Bono on Forcing His Album Into Your iTunes: Sorry, Not Sorry

DUBLIN, IRELAND - NOVEMBER 06: Bono joins Dana Brunetti; Eric Wahlforss and David Cart in a discussion on the Web Summit Centre Stage at the 2014 Web Summit on November 6, 2014 in Dublin, Ireland. (Photo by Tristan Fewings/Getty Images)
Bonobos. Photo: Tristan Fewings/2014 Getty Images

It’s been awhile since U2 worked with Apple to place their new album, Songs of Innocence, into 100 million unsuspecting iTunes accounts. It’s also been about the same amount of time since the subsequent backlash to them doing that. Around then, Bono apologized, saying “I had this beautiful idea and we got carried away with ourselves.” However, a bit more time has passed, and Bono has changed his tune. Talking at Dublin’s Web Summit, Bono said, “It’s one of the proudest things for us ever.”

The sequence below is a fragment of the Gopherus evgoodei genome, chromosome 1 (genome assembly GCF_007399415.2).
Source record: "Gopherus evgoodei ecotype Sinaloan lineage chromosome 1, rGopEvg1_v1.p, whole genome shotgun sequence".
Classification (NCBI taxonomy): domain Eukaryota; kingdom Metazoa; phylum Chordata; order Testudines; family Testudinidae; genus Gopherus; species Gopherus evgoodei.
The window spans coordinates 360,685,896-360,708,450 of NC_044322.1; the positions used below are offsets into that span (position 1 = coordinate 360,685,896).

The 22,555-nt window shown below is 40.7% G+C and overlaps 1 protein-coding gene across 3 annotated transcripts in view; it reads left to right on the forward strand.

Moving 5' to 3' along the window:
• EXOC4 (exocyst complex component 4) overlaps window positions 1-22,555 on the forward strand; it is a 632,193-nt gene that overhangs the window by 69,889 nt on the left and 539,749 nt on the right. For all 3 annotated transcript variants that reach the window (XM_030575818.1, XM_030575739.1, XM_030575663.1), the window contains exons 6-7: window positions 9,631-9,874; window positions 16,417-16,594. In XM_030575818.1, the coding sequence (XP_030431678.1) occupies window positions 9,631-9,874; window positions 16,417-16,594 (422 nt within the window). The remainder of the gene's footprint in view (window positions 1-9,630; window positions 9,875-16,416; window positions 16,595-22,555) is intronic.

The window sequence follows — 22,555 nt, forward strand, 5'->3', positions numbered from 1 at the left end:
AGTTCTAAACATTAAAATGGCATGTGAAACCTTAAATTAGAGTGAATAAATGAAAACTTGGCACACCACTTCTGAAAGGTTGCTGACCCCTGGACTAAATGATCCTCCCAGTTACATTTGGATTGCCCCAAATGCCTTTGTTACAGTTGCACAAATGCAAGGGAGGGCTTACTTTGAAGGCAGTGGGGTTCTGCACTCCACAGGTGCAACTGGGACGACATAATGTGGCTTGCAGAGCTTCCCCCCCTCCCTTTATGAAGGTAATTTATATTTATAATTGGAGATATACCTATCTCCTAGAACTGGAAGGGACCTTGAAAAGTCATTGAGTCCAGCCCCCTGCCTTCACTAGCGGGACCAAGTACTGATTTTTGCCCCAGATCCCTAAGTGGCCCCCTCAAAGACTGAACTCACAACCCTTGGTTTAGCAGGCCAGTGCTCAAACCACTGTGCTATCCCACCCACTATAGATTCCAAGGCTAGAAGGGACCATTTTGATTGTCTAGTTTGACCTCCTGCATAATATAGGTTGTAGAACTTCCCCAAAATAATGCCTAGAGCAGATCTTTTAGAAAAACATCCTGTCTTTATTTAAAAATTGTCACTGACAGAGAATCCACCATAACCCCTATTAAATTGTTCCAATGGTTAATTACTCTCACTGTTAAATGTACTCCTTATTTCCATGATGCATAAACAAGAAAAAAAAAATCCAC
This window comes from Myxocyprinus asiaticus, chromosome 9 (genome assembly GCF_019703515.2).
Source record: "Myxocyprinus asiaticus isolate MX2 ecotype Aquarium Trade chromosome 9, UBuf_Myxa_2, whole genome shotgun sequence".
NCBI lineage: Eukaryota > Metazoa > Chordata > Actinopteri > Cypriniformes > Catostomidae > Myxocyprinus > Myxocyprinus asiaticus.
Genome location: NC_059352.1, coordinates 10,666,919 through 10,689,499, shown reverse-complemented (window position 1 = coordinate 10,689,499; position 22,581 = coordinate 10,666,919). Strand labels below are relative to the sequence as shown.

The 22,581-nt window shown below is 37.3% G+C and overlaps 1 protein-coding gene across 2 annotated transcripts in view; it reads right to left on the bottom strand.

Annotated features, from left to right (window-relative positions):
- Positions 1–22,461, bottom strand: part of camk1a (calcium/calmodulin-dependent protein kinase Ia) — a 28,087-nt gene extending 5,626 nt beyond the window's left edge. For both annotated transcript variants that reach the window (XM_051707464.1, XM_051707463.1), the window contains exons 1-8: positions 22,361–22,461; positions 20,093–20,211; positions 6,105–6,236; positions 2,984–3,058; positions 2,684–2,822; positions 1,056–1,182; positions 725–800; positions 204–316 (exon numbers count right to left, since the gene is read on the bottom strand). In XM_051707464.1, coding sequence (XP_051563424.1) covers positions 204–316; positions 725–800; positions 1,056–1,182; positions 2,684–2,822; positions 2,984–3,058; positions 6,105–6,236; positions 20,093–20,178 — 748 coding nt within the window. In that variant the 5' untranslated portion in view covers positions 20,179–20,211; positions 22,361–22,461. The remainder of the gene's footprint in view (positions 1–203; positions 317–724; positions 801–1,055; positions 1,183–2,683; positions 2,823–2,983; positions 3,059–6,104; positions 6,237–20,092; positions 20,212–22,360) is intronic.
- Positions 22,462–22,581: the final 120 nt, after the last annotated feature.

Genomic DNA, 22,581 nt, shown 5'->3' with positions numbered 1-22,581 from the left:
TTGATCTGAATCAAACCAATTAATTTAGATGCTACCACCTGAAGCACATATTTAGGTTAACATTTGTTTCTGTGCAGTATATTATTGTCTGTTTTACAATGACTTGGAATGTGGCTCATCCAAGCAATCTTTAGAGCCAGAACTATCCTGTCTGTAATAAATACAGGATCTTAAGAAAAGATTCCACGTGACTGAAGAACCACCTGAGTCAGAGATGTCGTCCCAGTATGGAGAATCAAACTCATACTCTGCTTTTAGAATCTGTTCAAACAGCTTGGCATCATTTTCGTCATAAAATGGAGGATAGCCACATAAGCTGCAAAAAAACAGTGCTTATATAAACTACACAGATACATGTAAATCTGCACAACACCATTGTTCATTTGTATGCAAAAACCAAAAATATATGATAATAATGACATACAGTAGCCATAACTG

He explained, “We always wanted our music to be heard, and the idea that we could have worked for years and years [on] what we think are the most personal songs that we have ever written – and you have to become very raw to write like that – only then for them maybe not to be heard was terrifying. So we were just thrilled that we got a chance to introduce ourselves to people who weren’t fans of listening to rock music, or people that listen to Bhangra in India, or whatever, all around the world.”

Bono pointed to two numbers that he felt proved that the experiment was worth it: “100 million people checked us out and listened to two or three tracks. And 30 million people actually listened to the whole album.” He put it this way: “We did in three weeks with Songs of Innocence what took us 30 years with The Joshua Tree.

But, but, but Bono, the internet was mad! Guess who doesn’t give an F? “We got a lot of people who were uninterested in U2 to be mad with U2. And I would call that an improvement in the relationship.” He then pulled down his sunglasses a little, smirked, and added, “Haters gonna hate, hate, hate, hate, hate,” in an Irish accent.

Bono: Sorry, Not Sorry